This is an event hosted by Jenny at TakeMeAway . It is a weekly corner to write about good reads from the past. Those books we so much loved and we don't want to forget. This week a literary jewel, a novella by Fred Uhlman , REUNION, in Italian "L'amico ritrovato".
Fred Uhlman was a lawyer by profession. He was a German of Jewish origin. He was born on 19th January 1901 in Stuttgart, Germany.
'Reunion', his novella, was published in English in 1971 (in Italy , 1977). Arthur Koestler, in his Introduction to the book, called it "a minor masterpiece". "Hundreds of bulky tomes have now been written about the age when corpses were melted into soap to keep the master race clean; yet I sincerely believe that this slim volume will find its lasting place on the shelves."-- he wrote.
This short novel is a story of adolescence and frindship between two boys, whom history, that is, the rise of Nazism , separates and ultimately destroys. The narrator , Hans Schwarz, is the son of a Jewish doctor and the grandson of a rabbi, and forms an intense frindship with Konradin von Hohefels, the young aristocrat in his class. A year later everything is over . Nothing remarkable between the two adolescents has happened, except that it is 1932 and Hitler has seized power in Germany...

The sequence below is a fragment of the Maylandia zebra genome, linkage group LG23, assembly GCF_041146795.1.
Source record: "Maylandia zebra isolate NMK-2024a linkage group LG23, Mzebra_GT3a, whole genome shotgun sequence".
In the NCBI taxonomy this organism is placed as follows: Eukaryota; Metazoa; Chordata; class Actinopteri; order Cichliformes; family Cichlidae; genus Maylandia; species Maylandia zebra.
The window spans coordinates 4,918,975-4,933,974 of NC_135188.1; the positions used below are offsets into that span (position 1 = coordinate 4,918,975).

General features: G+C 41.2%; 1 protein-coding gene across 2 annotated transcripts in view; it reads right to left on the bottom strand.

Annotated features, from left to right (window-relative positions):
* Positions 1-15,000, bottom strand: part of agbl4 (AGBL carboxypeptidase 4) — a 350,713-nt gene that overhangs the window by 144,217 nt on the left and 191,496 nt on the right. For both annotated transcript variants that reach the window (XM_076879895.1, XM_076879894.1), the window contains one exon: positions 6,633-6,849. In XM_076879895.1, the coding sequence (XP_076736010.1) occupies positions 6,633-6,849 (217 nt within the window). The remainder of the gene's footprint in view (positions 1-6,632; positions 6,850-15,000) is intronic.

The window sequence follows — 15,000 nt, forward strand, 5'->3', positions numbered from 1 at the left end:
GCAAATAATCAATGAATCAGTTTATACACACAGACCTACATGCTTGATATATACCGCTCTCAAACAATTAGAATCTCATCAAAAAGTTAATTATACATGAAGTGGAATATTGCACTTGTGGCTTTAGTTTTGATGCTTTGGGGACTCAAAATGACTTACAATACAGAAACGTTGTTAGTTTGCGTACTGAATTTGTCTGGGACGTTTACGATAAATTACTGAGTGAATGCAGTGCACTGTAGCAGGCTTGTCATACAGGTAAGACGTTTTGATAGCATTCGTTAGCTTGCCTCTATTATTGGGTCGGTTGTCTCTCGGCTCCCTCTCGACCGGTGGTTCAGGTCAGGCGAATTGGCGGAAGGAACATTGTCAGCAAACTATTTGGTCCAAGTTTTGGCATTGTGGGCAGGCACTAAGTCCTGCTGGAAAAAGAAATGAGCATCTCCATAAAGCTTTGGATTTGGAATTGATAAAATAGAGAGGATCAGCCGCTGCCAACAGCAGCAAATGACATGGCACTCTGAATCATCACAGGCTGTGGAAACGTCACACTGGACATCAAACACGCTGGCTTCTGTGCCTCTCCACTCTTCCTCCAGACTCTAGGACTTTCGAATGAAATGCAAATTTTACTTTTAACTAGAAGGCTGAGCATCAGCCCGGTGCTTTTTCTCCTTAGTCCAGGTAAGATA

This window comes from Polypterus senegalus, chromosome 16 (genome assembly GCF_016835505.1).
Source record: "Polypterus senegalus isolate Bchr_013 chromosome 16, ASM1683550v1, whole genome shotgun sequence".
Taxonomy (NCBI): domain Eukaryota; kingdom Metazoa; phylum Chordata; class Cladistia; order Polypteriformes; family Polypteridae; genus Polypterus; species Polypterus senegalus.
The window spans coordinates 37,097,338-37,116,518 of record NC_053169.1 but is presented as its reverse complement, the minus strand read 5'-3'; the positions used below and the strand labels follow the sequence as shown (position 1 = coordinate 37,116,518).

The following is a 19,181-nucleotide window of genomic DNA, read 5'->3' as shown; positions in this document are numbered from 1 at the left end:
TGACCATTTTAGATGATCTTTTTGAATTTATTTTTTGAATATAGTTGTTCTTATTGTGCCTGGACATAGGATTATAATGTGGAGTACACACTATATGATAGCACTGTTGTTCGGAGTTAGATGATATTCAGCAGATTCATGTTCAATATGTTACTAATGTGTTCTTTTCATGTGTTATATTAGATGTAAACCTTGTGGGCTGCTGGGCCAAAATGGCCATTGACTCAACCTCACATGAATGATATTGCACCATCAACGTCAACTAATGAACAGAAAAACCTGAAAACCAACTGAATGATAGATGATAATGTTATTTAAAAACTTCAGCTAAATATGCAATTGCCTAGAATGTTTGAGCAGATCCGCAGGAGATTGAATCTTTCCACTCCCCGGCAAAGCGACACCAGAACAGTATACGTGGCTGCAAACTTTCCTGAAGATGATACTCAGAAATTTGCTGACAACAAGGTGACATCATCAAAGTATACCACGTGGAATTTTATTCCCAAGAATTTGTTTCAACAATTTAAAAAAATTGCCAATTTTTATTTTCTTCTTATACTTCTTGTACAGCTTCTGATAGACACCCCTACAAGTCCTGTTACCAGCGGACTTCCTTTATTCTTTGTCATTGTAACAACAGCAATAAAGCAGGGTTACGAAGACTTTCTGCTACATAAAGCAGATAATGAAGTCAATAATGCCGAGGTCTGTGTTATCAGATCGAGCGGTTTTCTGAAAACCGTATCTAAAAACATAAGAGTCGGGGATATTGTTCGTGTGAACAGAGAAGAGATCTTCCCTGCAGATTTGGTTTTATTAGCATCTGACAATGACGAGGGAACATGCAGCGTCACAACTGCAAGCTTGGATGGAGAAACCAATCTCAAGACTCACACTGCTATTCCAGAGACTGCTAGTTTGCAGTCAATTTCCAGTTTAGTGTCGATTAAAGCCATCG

(the poster of the movie, screenplay by Harold Pinter from Uhlman's novella, 1989)
This is a touching little book from my bookshelf that I love reading in the original version with my students, when they don't read it in our mother tongue with their Italian teachers. It's only 70 pages. Perfection is reading also "No coward Soul", the twin novella published in 1979, which tells the same story , this time from Konradin von Hohefels's point of view. Only this way you can actually understand REUNION.
Just a brief quotation:
"I don't know where I read that 'death undermines our confidence in life by showing that in the end everything is equally futile before the final darkness'. Yes, 'futile' is the right word. Still I musn't grumble: I have more friends than enemies and there are moments when I am almost glad to be alive. When I watch the sun set and moon rise, or see snow mountain tops."
Fred Uhlman died in London on April 11, 1985.